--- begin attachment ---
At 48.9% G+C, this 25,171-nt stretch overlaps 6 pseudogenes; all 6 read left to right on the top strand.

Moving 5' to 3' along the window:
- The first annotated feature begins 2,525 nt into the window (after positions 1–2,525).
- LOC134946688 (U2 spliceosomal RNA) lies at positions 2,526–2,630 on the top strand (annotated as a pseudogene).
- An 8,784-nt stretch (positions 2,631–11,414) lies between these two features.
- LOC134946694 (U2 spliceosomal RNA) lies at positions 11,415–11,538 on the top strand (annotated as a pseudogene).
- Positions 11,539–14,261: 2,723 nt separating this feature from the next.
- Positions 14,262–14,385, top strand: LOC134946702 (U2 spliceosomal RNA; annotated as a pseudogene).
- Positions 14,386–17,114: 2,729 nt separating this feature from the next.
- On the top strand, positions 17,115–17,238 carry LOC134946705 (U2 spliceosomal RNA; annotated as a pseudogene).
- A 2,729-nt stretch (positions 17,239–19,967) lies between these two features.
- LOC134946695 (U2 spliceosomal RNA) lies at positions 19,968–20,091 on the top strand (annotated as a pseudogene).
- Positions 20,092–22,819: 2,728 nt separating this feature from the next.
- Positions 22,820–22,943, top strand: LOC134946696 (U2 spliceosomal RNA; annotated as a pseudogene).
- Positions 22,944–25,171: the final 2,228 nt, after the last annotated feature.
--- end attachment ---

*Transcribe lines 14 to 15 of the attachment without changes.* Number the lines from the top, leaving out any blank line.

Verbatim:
- Positions 22,820–22,943, top strand: LOC134946696 (U2 spliceosomal RNA; annotated as a pseudogene).
- Positions 22,944–25,171: the final 2,228 nt, after the last annotated feature.